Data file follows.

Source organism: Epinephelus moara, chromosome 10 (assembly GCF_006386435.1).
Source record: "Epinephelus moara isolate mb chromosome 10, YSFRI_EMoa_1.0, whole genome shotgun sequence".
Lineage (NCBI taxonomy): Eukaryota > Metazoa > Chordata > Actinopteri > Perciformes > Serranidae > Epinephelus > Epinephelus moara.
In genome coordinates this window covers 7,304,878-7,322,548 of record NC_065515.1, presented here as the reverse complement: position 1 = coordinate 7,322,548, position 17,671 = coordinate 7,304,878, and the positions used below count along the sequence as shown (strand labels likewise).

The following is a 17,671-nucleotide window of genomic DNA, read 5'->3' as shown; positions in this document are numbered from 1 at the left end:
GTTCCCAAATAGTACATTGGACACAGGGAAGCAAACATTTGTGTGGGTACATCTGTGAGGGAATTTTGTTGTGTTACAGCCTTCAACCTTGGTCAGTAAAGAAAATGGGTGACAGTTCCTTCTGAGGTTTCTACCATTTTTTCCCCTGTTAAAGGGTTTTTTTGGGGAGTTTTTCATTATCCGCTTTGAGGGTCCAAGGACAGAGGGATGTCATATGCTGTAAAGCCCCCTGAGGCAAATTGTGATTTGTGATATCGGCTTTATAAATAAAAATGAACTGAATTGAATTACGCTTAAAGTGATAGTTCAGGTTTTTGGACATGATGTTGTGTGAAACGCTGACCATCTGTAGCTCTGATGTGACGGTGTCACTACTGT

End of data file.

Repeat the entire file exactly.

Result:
Source organism: Epinephelus moara, chromosome 10 (assembly GCF_006386435.1).
Source record: "Epinephelus moara isolate mb chromosome 10, YSFRI_EMoa_1.0, whole genome shotgun sequence".
Lineage (NCBI taxonomy): Eukaryota > Metazoa > Chordata > Actinopteri > Perciformes > Serranidae > Epinephelus > Epinephelus moara.
In genome coordinates this window covers 7,304,878-7,322,548 of record NC_065515.1, presented here as the reverse complement: position 1 = coordinate 7,322,548, position 17,671 = coordinate 7,304,878, and the positions used below count along the sequence as shown (strand labels likewise).

The following is a 17,671-nucleotide window of genomic DNA, read 5'->3' as shown; positions in this document are numbered from 1 at the left end:
GTTCCCAAATAGTACATTGGACACAGGGAAGCAAACATTTGTGTGGGTACATCTGTGAGGGAATTTTGTTGTGTTACAGCCTTCAACCTTGGTCAGTAAAGAAAATGGGTGACAGTTCCTTCTGAGGTTTCTACCATTTTTTCCCCTGTTAAAGGGTTTTTTTGGGGAGTTTTTCATTATCCGCTTTGAGGGTCCAAGGACAGAGGGATGTCATATGCTGTAAAGCCCCCTGAGGCAAATTGTGATTTGTGATATCGGCTTTATAAATAAAAATGAACTGAATTGAATTACGCTTAAAGTGATAGTTCAGGTTTTTGGACATGATGTTGTGTGAAACGCTGACCATCTGTAGCTCTGATGTGACGGTGTCACTACTGT